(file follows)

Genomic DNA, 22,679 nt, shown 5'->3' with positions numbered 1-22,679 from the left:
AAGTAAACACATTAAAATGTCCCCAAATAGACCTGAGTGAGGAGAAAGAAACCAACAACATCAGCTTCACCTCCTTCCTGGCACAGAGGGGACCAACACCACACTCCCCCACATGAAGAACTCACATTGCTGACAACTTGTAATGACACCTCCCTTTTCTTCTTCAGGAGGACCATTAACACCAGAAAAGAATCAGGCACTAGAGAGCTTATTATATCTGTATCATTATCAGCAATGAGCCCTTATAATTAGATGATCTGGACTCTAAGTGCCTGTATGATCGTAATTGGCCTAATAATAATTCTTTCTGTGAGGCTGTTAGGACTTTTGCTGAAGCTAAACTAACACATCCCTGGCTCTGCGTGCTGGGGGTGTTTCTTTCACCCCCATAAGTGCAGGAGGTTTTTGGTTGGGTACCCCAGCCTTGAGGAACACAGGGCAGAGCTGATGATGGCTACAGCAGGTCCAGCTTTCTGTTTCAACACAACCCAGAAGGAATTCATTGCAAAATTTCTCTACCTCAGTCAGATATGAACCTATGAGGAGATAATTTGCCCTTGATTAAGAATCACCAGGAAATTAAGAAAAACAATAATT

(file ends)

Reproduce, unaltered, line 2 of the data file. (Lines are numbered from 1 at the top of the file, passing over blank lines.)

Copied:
AAGTAAACACATTAAAATGTCCCCAAATAGACCTGAGTGAGGAGAAAGAAACCAACAACATCAGCTTCACCTCCTTCCTGGCACAGAGGGGACCAACACCACACTCCCCCACATGAAGAACTCACATTGCTGACAACTTGTAATGACACCTCCCTTTTCTTCTTCAGGAGGACCATTAACACCAGAAAAGAATCAGGCACTAGAGAGCTTATTATATCTGTATCATTATCAGCAATGAGCCCTTATAATTAGATGATCTGGACTCTAAGTGCCTGTATGATCGTAATTGGCCTAATAATAATTCTTTCTGTGAGGCTGTTAGGACTTTTGCTGAAGCTAAACTAACACATCCCTGGCTCTGCGTGCTGGGGGTGTTTCTTTCACCCCCATAAGTGCAGGAGGTTTTTGGTTGGGTACCCCAGCCTTGAGGAACACAGGGCAGAGCTGATGATGGCTACAGCAGGTCCAGCTTTCTGTTTCAACACAACCCAGAAGGAATTCATTGCAAAATTTCTCTACCTCAGTCAGATATGAACCTATGAGGAGATAATTTGCCCTTGATTAAGAATCACCAGGAAATTAAGAAAAACAATAATT